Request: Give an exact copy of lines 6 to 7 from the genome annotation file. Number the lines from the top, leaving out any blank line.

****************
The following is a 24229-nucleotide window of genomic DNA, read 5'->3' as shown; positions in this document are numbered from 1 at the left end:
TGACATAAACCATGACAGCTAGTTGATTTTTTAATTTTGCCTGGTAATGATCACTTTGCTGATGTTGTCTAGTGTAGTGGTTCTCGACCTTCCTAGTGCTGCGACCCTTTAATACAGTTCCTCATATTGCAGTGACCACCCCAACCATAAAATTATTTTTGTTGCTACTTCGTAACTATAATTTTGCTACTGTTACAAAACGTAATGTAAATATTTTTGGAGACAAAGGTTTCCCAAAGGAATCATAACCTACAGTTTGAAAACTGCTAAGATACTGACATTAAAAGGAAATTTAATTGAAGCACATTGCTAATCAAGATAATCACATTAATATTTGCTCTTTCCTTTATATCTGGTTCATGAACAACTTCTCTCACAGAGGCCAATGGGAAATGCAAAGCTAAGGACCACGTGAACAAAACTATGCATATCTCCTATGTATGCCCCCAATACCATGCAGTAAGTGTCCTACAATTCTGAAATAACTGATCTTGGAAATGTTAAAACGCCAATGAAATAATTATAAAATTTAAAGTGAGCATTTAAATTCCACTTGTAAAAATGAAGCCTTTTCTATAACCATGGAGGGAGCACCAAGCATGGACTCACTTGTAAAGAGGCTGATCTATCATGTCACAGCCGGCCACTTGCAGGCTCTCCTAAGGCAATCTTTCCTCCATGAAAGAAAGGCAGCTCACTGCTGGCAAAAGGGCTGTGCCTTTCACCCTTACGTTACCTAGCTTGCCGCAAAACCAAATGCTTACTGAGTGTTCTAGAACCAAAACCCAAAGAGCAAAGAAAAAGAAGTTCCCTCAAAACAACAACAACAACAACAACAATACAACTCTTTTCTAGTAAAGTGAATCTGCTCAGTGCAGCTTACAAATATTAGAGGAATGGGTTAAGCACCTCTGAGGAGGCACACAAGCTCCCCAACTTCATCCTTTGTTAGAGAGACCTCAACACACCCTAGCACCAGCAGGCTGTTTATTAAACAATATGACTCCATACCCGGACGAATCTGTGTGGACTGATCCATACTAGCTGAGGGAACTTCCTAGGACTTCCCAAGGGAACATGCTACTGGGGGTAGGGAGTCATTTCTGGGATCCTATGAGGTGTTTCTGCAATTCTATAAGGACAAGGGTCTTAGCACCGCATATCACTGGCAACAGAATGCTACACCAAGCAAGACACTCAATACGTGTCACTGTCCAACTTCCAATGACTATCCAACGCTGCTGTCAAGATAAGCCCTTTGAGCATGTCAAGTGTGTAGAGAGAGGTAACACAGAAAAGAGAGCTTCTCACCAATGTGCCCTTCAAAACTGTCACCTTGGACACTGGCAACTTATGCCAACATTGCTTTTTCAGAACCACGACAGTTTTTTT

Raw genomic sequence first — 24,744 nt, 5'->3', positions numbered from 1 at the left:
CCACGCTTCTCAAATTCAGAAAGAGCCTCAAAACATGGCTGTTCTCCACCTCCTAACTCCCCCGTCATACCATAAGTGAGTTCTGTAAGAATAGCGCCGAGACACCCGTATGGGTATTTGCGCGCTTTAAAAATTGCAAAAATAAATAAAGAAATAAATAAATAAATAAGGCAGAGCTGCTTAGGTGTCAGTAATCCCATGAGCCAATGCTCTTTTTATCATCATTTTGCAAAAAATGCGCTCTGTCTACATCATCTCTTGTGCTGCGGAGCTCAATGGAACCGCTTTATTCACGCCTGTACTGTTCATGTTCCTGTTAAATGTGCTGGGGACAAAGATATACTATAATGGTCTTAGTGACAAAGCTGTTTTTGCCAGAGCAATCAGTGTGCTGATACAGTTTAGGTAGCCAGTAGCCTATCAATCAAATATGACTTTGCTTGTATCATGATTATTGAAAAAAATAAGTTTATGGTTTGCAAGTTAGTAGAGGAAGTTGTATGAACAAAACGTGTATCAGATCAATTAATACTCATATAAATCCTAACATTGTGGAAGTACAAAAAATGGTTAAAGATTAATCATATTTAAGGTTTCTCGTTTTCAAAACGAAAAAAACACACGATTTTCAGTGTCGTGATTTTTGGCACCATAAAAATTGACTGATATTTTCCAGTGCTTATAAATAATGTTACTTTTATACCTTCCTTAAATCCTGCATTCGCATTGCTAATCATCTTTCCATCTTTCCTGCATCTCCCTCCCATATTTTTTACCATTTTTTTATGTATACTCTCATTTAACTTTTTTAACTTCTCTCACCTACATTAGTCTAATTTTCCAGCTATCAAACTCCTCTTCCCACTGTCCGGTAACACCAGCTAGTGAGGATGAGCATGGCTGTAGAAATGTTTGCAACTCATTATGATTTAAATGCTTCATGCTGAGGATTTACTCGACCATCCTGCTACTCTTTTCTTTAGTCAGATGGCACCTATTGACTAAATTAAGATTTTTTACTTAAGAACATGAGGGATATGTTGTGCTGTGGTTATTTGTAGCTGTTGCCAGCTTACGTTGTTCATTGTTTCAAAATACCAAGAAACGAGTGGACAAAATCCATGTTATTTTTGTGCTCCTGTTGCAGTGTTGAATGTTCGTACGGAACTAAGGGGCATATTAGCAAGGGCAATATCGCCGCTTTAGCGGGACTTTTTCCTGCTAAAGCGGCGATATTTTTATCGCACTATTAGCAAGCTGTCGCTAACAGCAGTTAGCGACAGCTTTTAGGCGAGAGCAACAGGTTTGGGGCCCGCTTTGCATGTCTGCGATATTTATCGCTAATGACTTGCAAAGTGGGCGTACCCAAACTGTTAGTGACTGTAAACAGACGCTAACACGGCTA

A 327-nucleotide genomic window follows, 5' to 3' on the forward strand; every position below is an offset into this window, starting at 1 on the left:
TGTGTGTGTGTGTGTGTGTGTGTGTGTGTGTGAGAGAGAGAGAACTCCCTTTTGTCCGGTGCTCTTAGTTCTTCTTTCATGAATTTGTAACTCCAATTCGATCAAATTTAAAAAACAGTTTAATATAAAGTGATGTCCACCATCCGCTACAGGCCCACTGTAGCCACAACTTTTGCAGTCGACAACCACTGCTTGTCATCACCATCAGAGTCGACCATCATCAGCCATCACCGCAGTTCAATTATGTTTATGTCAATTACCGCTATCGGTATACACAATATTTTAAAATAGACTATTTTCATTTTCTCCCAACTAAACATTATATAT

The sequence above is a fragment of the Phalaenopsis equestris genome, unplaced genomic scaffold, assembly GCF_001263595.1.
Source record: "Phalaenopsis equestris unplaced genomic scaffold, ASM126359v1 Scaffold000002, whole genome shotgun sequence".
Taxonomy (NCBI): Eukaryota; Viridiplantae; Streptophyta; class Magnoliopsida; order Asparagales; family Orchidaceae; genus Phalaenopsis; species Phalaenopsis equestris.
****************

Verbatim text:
TGTGTGTGTGTGTGTGTGTGTGTGTGTGTGTGAGAGAGAGAGAACTCCCTTTTGTCCGGTGCTCTTAGTTCTTCTTTCATGAATTTGTAACTCCAATTCGATCAAATTTAAAAAACAGTTTAATATAAAGTGATGTCCACCATCCGCTACAGGCCCACTGTAGCCACAACTTTTGCAGTCGACAACCACTGCTTGTCATCACCATCAGAGTCGACCATCATCAGCCATCACCGCAGTTCAATTATGTTTATGTCAATTACCGCTATCGGTATACACAATATTTTAAAATAGACTATTTTCATTTTCTCCCAACTAAACATTATATAT

The sequence above is a fragment of the Phalaenopsis equestris genome, unplaced genomic scaffold, assembly GCF_001263595.1.